LYON, France - A former Church of Scientology leader was convicted
Friday of involuntary homicide and sentenced to 18 months in prison
in the 1988 suicide of a church member.
Twelve other defendants facing lesser charges - theft, complicity
or abuse of confidence - were given suspended sentences of eight
to 15 months each. Charges were dropped against 10 others.
Jean-Jazques Mazier, the former head of the church in Lyon, France's
second-largest city, was also fined $100,000. The prosecution
had requested a three-year suspended sentence.
In a statement issued in Los Angeles, the Church of Scientology
International claimed victory for the acquittals and suspended
sentences but said the conviction was "a politically motivated
ruling from a politically pressured court that held a politically
motivated heresy trial." It said appeals would be pursued.
The church said that besides Mazier, 14 defendants were given
suspended sentences, and charges were dropped for eight. The
discrepancy could not immediately be reconciled.
In Lyon, Scientology lawyer Olivier Metzner called the ruling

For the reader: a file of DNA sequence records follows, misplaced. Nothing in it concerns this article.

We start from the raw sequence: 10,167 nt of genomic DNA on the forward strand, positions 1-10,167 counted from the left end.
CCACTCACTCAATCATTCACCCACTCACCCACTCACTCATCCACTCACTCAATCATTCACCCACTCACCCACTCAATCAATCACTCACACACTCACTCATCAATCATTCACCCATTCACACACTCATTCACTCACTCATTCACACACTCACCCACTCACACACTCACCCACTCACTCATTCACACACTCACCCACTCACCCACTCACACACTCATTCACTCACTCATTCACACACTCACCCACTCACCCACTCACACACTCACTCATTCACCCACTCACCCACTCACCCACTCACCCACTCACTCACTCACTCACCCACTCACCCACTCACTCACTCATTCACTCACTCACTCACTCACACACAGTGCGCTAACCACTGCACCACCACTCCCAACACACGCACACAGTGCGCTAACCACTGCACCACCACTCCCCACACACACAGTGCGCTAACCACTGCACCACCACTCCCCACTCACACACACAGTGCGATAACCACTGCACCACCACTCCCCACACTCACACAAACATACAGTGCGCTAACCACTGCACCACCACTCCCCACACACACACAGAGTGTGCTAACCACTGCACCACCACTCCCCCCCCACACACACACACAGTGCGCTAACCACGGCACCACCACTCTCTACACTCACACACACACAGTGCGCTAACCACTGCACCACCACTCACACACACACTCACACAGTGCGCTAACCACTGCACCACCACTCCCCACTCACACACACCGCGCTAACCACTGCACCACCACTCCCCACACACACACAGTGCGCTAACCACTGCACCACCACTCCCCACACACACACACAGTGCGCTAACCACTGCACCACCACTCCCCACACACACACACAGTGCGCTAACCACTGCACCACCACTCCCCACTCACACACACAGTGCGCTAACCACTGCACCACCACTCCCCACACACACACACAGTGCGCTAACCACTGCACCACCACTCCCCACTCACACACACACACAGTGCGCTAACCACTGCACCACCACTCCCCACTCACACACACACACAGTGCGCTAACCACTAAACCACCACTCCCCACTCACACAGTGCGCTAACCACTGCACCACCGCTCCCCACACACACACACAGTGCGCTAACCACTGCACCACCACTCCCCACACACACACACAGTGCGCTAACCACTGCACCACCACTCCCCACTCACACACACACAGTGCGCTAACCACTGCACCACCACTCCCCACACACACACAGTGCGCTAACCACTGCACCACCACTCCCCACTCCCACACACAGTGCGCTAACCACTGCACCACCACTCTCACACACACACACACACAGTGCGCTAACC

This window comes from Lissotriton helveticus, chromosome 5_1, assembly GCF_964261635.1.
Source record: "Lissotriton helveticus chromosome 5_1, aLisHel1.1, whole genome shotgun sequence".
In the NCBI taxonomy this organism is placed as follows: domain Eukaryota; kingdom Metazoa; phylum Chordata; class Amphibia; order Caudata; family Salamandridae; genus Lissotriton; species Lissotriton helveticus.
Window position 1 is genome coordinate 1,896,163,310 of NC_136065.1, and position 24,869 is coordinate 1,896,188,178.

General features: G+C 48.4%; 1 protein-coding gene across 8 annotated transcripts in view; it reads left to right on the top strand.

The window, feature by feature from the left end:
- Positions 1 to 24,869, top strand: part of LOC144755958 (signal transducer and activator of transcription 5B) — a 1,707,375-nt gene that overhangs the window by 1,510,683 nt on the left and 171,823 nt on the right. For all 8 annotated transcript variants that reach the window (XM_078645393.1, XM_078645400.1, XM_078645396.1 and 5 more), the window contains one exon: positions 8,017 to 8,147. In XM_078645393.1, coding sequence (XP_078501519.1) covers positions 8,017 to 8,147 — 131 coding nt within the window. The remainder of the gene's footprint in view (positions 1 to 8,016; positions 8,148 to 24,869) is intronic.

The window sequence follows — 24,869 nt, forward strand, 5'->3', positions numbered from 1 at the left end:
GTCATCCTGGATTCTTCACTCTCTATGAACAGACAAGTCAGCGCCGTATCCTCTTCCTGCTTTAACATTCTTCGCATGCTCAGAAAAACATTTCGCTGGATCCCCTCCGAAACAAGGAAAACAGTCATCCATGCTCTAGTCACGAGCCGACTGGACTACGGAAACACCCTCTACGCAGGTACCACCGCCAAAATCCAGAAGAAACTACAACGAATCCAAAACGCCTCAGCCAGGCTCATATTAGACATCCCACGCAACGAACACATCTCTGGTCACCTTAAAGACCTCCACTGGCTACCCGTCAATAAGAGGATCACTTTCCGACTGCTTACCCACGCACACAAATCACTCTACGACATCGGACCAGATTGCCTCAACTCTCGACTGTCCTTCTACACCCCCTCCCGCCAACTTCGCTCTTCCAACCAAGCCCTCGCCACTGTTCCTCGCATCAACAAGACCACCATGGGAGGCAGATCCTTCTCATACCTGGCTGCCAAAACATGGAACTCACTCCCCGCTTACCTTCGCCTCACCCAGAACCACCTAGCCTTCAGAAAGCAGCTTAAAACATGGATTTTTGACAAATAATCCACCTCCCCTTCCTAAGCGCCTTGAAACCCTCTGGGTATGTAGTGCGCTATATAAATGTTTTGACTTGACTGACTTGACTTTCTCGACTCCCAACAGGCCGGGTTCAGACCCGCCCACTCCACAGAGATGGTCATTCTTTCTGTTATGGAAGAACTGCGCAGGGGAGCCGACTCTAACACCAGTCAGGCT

"a value judgment
to define the limits of what is 'religiously
Last month's trial centered on the March 1988 suicide of Patrice
Vic, 31, who jumped from a window to his death. The trial centered
around Vic's death, but its scope widened as investigators uncovered
evience of financial wrongdoing, and more Scientology officials
Prosecutors said Vic was under pressure from the church to take
a $6,000 "purification treatment" including daily sauna
treatments and a low-sugar, high-vitamin diet.
Vic was subjected to "psychological torture," the court
said in its 200-page ruling.
The signs of psychological distress manifested by Patrice Vic
should have led (Mazier) to treat his case with prudence and to
take the necessary precautions," the court said.